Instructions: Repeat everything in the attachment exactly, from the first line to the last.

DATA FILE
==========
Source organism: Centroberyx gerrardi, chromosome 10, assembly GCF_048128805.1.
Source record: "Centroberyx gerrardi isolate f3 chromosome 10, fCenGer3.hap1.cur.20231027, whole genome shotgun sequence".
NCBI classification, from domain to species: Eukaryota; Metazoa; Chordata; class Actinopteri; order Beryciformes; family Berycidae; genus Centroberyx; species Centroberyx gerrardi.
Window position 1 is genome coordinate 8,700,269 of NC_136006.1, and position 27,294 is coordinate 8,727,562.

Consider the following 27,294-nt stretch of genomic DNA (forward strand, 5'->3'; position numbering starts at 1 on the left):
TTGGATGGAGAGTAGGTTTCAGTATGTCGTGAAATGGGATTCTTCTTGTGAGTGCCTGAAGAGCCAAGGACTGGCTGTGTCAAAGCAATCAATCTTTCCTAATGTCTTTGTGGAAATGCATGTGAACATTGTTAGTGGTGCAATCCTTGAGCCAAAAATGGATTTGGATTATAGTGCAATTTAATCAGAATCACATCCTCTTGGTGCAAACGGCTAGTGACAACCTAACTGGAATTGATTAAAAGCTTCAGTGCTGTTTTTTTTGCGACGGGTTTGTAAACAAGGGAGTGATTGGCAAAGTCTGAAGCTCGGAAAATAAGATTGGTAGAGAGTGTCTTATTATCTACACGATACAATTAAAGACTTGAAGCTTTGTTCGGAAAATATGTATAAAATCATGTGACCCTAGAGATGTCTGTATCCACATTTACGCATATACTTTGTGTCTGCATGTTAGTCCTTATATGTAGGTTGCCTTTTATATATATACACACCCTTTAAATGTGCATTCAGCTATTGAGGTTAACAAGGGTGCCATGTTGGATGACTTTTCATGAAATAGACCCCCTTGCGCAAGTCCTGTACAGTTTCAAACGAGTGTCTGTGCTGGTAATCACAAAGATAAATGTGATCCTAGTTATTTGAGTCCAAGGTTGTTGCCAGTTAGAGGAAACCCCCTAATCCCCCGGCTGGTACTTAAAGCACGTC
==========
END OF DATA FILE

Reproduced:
Source organism: Centroberyx gerrardi, chromosome 10, assembly GCF_048128805.1.
Source record: "Centroberyx gerrardi isolate f3 chromosome 10, fCenGer3.hap1.cur.20231027, whole genome shotgun sequence".
NCBI classification, from domain to species: Eukaryota; Metazoa; Chordata; class Actinopteri; order Beryciformes; family Berycidae; genus Centroberyx; species Centroberyx gerrardi.
Window position 1 is genome coordinate 8,700,269 of NC_136006.1, and position 27,294 is coordinate 8,727,562.

Consider the following 27,294-nt stretch of genomic DNA (forward strand, 5'->3'; position numbering starts at 1 on the left):
TTGGATGGAGAGTAGGTTTCAGTATGTCGTGAAATGGGATTCTTCTTGTGAGTGCCTGAAGAGCCAAGGACTGGCTGTGTCAAAGCAATCAATCTTTCCTAATGTCTTTGTGGAAATGCATGTGAACATTGTTAGTGGTGCAATCCTTGAGCCAAAAATGGATTTGGATTATAGTGCAATTTAATCAGAATCACATCCTCTTGGTGCAAACGGCTAGTGACAACCTAACTGGAATTGATTAAAAGCTTCAGTGCTGTTTTTTTTGCGACGGGTTTGTAAACAAGGGAGTGATTGGCAAAGTCTGAAGCTCGGAAAATAAGATTGGTAGAGAGTGTCTTATTATCTACACGATACAATTAAAGACTTGAAGCTTTGTTCGGAAAATATGTATAAAATCATGTGACCCTAGAGATGTCTGTATCCACATTTACGCATATACTTTGTGTCTGCATGTTAGTCCTTATATGTAGGTTGCCTTTTATATATATACACACCCTTTAAATGTGCATTCAGCTATTGAGGTTAACAAGGGTGCCATGTTGGATGACTTTTCATGAAATAGACCCCCTTGCGCAAGTCCTGTACAGTTTCAAACGAGTGTCTGTGCTGGTAATCACAAAGATAAATGTGATCCTAGTTATTTGAGTCCAAGGTTGTTGCCAGTTAGAGGAAACCCCCTAATCCCCCGGCTGGTACTTAAAGCACGTC